Real food is spreading | There are now more than 6,000 farmers markets nationwide — about a 250 percent increase since 1994 (significant: there are half as many as there are domestic McDonald’s), and 900 of them are open during the winter. . . .

We’re not just buying, we’re growing | Urban agriculture is on the rise. If you’re smirking, let me remind you that in 1943, 20 million households (three-fifths of the population at that point) grew more than 40 percent of all the vegetables we ate. City governments are catching on, changing zoning codes and policies to make them more ag-friendly, . . .

Farming is becoming hip | The number of farms is at last increasing, although it’s no secret that farmers are an endangered species:  . . . But efforts by nonprofits like the eagerly awaited FoodCorps and The Greenhorns, both of which aim to introduce farming to a new generation of young people, are giving farming a new cachet of cool. . . .

The edible school lunch | The school lunch may have more potential positive influences than anything else, and we’re beginning to see it realized. . . . There are scores of other examples, and we’re finally seeing schools rethinking the model of how their food is sourced, cooked and served, while getting kids to eat vegetables. That’s good work. . . .

For the complete article click here.

Oak Park’s First Electric Car Parking Permit

In February, Glenn Hunter of Oak Park was issued the first free EV Parking permit for his all-electric vehicle (EV). Branded as the E-Car, it is marketed in the US by Electric Car Company LLC, Bonne Terre, Missouri. Under the current village program all-electric vehicles can park free of charge in Oak Park through 2012.

The 5-door, 4-passenger E-Car is intended for urban driving only and is limited to roads with a 35 mph or less speed limit. Mr. Hunter says his car has an operating range of at least 40 miles, costs him about $1.20 to “fill up”, and can be recharged to 50% capacity in 2 hours using 120 v. household current, the only suitable power source.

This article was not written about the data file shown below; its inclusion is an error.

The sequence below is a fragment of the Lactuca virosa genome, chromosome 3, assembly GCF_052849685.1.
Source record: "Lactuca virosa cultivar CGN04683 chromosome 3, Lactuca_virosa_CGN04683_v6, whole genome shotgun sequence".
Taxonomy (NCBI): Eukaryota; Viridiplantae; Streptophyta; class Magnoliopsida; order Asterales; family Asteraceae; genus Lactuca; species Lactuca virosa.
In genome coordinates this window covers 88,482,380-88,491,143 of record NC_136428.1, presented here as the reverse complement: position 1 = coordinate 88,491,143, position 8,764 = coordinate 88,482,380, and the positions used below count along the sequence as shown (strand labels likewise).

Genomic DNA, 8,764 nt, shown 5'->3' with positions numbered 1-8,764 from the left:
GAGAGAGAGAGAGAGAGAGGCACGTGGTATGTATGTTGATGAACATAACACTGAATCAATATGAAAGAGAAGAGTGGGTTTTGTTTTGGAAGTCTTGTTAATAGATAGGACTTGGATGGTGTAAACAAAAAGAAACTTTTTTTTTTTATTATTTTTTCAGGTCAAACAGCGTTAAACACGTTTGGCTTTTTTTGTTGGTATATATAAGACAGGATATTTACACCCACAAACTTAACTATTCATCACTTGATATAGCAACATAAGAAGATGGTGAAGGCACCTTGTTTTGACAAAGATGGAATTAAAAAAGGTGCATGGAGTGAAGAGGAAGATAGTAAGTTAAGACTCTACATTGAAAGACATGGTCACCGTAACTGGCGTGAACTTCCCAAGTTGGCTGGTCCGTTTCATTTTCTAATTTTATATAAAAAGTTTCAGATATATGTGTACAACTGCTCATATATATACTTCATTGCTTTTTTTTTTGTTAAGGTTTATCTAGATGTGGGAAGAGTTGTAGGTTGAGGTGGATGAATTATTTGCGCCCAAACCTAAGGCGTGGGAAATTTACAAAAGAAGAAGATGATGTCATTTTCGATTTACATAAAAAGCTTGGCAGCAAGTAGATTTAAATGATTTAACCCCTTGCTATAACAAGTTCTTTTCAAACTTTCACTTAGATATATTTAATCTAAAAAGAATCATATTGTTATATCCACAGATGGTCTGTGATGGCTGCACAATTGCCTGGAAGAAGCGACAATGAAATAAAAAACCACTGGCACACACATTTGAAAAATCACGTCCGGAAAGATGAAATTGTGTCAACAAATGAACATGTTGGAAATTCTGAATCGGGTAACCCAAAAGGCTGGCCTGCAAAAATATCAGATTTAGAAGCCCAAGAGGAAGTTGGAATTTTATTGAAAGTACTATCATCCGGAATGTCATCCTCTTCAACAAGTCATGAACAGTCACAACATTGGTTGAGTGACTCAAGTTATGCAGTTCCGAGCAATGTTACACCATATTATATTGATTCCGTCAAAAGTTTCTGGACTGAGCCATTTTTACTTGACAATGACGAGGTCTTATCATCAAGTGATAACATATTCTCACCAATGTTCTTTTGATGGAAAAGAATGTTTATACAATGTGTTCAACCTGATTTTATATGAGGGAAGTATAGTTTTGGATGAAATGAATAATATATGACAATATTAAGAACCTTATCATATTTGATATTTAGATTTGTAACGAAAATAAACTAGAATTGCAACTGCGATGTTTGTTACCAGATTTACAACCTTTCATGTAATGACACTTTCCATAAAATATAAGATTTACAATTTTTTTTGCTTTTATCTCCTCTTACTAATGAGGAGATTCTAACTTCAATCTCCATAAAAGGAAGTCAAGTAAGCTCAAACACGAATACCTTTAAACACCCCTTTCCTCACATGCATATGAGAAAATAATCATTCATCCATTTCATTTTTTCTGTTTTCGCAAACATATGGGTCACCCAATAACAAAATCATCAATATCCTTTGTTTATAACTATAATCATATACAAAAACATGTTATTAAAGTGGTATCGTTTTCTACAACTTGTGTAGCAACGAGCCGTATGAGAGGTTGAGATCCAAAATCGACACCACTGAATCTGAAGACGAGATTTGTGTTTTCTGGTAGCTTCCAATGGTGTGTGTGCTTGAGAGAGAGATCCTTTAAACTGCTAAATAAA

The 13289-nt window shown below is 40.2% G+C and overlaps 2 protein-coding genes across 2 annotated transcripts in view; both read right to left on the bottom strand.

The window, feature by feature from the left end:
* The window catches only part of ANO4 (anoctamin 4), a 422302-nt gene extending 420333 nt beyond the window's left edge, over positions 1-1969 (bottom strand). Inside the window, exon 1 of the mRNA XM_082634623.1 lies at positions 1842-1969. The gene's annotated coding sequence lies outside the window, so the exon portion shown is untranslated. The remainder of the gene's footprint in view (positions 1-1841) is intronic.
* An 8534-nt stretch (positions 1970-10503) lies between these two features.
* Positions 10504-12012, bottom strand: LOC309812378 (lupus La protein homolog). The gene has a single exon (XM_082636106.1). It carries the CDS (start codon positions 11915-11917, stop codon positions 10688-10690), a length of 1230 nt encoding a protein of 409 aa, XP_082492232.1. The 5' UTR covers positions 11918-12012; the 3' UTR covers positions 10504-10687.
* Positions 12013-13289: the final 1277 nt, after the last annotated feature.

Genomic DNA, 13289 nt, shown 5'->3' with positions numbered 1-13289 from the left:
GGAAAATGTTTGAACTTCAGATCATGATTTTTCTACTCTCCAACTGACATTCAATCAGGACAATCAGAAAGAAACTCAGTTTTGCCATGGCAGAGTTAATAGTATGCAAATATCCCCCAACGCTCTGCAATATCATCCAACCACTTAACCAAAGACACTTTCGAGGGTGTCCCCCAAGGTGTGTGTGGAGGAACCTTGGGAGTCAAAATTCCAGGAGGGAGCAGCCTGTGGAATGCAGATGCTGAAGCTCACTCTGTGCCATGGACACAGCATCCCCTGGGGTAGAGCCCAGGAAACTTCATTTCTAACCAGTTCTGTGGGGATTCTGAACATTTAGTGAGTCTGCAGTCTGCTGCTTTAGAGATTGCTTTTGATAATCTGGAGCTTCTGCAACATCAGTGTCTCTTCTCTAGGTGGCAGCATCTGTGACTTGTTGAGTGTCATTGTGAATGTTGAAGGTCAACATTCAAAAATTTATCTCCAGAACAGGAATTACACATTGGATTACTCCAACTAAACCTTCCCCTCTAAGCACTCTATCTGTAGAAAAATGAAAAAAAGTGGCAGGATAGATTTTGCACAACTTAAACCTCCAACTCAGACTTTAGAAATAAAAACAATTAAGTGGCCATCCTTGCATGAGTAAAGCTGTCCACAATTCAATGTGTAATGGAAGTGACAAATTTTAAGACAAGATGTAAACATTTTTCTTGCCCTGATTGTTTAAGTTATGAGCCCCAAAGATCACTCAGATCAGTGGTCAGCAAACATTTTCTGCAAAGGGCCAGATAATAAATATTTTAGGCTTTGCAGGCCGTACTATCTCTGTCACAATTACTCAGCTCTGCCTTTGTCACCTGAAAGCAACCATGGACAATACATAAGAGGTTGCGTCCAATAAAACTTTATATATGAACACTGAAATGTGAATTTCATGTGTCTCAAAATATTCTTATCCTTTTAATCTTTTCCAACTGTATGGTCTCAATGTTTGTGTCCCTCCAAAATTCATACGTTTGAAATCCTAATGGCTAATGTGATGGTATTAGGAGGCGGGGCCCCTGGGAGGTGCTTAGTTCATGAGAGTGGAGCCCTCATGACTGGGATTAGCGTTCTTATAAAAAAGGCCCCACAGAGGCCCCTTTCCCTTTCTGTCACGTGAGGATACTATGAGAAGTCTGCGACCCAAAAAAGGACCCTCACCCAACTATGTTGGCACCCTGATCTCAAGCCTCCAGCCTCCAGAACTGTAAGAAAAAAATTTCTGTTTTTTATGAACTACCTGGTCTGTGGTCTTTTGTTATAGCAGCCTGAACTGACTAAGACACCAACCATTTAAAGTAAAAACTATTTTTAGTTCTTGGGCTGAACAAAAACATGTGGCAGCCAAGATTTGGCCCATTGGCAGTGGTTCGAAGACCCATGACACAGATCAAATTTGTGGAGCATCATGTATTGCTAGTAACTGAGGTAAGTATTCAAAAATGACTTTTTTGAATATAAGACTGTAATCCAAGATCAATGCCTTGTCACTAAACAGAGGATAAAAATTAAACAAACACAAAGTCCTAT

For $17,010, after 10% federal tax credit, you can start right now saving money, energy and reducing CO2 emissions. Not only does Glenn Hunter drive an E-Car, he also sells them.

See more at http://missionmainstreet.tumblr.com/search/electric+car and http://www.electric-carcompany.com/index.html.

How much money is your business wasting?!

Find Energy Cost Saving Opportunities FREE of Charge!

On average, 30% of energy used by facilities is either used inefficiently or wasted. Imagine what your current systems could be costing you!

The Delta Institute is offering free energy efficiency assistance that will help 150 eligible commercial buildings and industrial facilities in Cook County find and act on real opportunities to save on operations and maintenance.

Eligible facilities could receive:

  • An “energy audit” – a comprehensive assessment of a facility’s energy use that identifies the most cost-effective opportunities for energy savings.
  • Engagement with Delta’s expert staff to review the audit’s findings and find resources to implement identified strategies.
  • Retro-commissioning and direct installation services.
  • Access to funding for energy efficiency projects through Delta’s revolving loan program.
  • Assistance applying for government and utility energy efficiency incentive programs.

To be eligible, the building or facility must be located in one of the designated 110 Cook County municipalities. A full list of eligible communities, as well as the two-page application, is available online at www.delta-institute.org/cookefficiency. Or, for more information, contact Program Director Wyllys Mann at (312) 554-0900 x 27 or wmann@delta-institute.org.

About the Delta Institute. Since 1998, the Delta Institute has successfully demonstrated that a healthy economy and a healthy environment can go hand in hand. Delta fills funding gaps and implements innovative programs that promote a healthy environment, a strong economy and thriving, vibrant communities – blazing a trail for the green economy so others can successfully follow. For more information, visit www.delta-institute.org or call (312) 554-0900.

Global Warming Bursts Into World Affairs